Medline was searched using the terms ‘detemir’, ‘glargine’, ‘neutral protamine hagedorn’, ‘NPH’, ‘neutral protamine lispro’, ‘NPL’, ‘type 2 diabetes’, ‘non-insulin dependent diabetes mellitus’ and ‘NIDDM’. In order to take the current more stringent glycaemic goals and the relatively recent use of insulin titration algorithms into account, the search was limited to studies published between April 1999 and April 2009. All English-language RCTs with a duration ≥24 weeks comparing insulin initiation with a basal insulin vs another basal insulin in insulin-naive type 2 diabetic participants were included. Studies investigating combination therapy with rapid-acting insulin and those that had differences across treatment arms in additional glucose-lowering interventions (e.g. oral agents), titration algorithms and/or contact frequency were excluded.
The search yielded 417 papers, including 112 RCTs, of which ten met our criteria [2–11]. Using these, associations between the frequency of contact as per protocol and the study outcomes reduction in HbA1c and endpoint daily insulin dose were explored by plotting the contact frequency (clinical and telephone contacts combined and standardised to the number of contacts per year) against the two outcome measures. To examine the relative importance of clinical vs telephone contact, we standardised both to the number of contacts per year and performed a multivariable linear regression analysis. Similarly, endpoint insulin dose, related to the study design factors titration frequency and titration target, was plotted against the study outcomes HbA1c reduction, hypoglycaemia rate and weight gain. For all associations, we performed weighted least squares regression using treatment group size as the weight variable.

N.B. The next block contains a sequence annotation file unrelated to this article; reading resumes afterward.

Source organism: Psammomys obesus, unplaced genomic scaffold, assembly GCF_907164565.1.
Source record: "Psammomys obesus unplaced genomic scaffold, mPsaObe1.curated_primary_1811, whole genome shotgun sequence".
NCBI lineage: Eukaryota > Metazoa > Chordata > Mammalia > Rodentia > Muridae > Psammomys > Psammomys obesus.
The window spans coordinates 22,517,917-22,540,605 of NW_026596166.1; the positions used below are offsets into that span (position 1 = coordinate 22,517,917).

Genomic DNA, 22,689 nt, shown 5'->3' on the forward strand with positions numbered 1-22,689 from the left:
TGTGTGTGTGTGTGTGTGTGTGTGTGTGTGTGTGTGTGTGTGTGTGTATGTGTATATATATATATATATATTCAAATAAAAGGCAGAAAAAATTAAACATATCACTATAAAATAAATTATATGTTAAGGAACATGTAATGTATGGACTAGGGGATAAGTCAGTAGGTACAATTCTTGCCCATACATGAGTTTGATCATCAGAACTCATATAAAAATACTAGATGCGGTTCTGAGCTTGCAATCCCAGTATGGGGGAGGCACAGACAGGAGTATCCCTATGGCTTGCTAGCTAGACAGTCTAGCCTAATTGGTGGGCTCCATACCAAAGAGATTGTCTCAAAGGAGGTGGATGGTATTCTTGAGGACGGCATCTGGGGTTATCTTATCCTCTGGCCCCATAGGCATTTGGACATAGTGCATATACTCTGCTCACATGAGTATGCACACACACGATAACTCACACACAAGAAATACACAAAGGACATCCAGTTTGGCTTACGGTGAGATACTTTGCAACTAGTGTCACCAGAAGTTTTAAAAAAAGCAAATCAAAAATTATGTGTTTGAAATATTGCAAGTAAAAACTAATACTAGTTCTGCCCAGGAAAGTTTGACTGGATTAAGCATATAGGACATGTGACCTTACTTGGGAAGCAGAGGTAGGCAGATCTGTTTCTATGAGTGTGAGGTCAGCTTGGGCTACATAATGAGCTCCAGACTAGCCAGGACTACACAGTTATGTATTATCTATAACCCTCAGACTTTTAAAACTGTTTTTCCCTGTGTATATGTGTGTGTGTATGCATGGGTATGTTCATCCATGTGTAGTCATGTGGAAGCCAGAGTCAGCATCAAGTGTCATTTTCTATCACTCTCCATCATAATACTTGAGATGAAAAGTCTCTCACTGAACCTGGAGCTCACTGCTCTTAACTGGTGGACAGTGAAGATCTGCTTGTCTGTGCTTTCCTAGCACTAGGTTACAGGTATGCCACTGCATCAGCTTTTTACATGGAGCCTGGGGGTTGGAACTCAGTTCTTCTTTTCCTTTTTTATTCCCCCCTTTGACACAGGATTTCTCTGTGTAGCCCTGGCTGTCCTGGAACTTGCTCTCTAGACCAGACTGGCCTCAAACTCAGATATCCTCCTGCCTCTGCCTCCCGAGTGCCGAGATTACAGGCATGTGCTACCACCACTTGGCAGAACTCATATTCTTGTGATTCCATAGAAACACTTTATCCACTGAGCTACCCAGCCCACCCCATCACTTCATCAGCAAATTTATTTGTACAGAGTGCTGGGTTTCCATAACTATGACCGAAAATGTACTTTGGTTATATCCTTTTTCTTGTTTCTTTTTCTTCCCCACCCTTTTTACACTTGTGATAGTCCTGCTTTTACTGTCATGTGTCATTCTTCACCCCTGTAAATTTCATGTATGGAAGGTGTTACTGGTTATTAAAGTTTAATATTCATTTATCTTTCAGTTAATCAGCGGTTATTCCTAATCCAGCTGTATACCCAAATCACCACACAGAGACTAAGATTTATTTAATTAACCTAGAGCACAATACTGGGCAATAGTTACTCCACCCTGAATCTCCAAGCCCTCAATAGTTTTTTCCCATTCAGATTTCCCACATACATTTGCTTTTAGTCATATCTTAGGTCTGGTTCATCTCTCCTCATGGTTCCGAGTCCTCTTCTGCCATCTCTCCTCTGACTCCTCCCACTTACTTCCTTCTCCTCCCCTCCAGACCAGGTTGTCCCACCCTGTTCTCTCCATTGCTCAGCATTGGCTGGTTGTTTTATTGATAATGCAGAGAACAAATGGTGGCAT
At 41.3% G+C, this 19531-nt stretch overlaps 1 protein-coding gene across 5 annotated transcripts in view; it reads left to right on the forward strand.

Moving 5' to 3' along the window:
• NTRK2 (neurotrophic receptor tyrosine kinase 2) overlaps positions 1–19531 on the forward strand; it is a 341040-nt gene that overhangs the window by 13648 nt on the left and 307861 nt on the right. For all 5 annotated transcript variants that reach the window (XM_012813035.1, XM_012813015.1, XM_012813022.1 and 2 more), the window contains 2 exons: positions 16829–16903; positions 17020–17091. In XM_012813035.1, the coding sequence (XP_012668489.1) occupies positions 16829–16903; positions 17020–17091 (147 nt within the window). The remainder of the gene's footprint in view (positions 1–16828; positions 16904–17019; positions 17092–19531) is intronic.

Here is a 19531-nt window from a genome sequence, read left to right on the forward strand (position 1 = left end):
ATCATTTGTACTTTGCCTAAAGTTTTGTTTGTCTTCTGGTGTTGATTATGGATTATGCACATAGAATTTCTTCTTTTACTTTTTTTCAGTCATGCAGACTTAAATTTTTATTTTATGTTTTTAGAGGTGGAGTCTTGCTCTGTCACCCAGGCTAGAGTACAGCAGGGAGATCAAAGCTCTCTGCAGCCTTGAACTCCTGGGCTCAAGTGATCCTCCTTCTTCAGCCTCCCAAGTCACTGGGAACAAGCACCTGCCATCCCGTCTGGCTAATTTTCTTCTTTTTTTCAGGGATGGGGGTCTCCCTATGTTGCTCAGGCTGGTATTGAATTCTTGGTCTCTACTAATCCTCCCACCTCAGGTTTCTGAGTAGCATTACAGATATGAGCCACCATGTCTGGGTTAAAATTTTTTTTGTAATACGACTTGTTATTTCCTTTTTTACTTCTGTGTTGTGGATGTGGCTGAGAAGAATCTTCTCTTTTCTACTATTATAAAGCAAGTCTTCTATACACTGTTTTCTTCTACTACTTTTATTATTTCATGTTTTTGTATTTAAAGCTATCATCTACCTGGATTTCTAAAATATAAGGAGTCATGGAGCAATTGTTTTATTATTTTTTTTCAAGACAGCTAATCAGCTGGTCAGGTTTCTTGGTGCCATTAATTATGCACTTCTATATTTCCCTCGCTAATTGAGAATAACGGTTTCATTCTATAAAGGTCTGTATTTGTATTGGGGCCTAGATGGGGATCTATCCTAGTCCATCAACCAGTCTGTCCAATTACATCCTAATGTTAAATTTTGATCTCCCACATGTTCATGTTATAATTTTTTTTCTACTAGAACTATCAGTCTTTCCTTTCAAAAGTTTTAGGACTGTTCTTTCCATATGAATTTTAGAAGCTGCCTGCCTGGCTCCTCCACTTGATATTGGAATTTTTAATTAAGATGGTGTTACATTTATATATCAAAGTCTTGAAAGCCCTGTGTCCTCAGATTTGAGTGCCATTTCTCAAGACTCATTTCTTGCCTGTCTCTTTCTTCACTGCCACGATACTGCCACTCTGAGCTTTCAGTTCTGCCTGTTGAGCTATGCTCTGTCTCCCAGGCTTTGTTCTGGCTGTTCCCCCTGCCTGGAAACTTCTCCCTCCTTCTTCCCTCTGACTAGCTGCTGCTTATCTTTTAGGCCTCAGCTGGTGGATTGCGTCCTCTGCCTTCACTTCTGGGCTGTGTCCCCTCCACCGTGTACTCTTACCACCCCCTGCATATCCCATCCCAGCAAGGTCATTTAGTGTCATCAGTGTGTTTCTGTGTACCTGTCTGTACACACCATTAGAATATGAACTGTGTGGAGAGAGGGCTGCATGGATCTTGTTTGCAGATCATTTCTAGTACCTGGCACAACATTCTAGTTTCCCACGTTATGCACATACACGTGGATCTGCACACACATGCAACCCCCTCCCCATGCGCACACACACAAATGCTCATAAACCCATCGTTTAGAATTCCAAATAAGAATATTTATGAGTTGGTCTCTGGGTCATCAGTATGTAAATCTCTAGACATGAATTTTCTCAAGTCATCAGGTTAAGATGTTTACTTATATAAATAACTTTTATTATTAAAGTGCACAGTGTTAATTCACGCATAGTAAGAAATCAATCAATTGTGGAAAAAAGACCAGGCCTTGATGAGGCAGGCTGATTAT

Of the ten included studies, two were excluded from all analyses as they did not report contact frequency, endpoint insulin dose as U kg−1 day−1 or endpoint weight [2, 11]. One more study did not mention the frequency of contact . Three more studies did not report insulin dose as U kg−1 day−1 but for two this could be calculated [3, 4]. For another three studies the change in HbA1c was calculated [5, 7, 8]. Concerning hypoglycaemia, the studies used variable definitions. We used event rates rather than numbers of participants affected to account for the effect of study duration on hypoglycaemia frequency. We defined hypoglycaemia as an event confirmed by a low glucose measurement, as this definition maximised the number of studies that could be included in the analysis [4–7, 9]. All in all, 15 treatment groups were analysed for the associations between contact frequency and HbA1c, dose and HbA1c, and dose and weight gain; 13 were analysed for the association between contact frequency and dose, and ten for the association between dose and hypoglycaemia.
In addition to the efficacy of the study insulin and certain features of the study design, improvements in HbA1c during trial participation may result from non-specific study effects [12, 13]. To investigate these non-specific study benefits, we also determined the relationship between contact frequency and HbA1c reduction in studies examining the initiation of dipeptidyl peptidase-4 (DPP-4) inhibitors. Both study populations chose to start a new intervention in the setting of a clinical trial, so presumably all were equally motivated to improve their diabetes management. However, in contrast with the continuous dose titration during the insulin trials, fixed dosages were used throughout the DPP-4 studies. We included the trials that were recently meta-analysed in a Cochrane systematic review and that compared DPP-4 inhibitor monotherapy with placebo or a single oral glucose-lowering agent . After exclusion of one study because of lack of contact frequency data, we analysed 14 studies comprising 29 DPP-4 inhibitor treatment groups.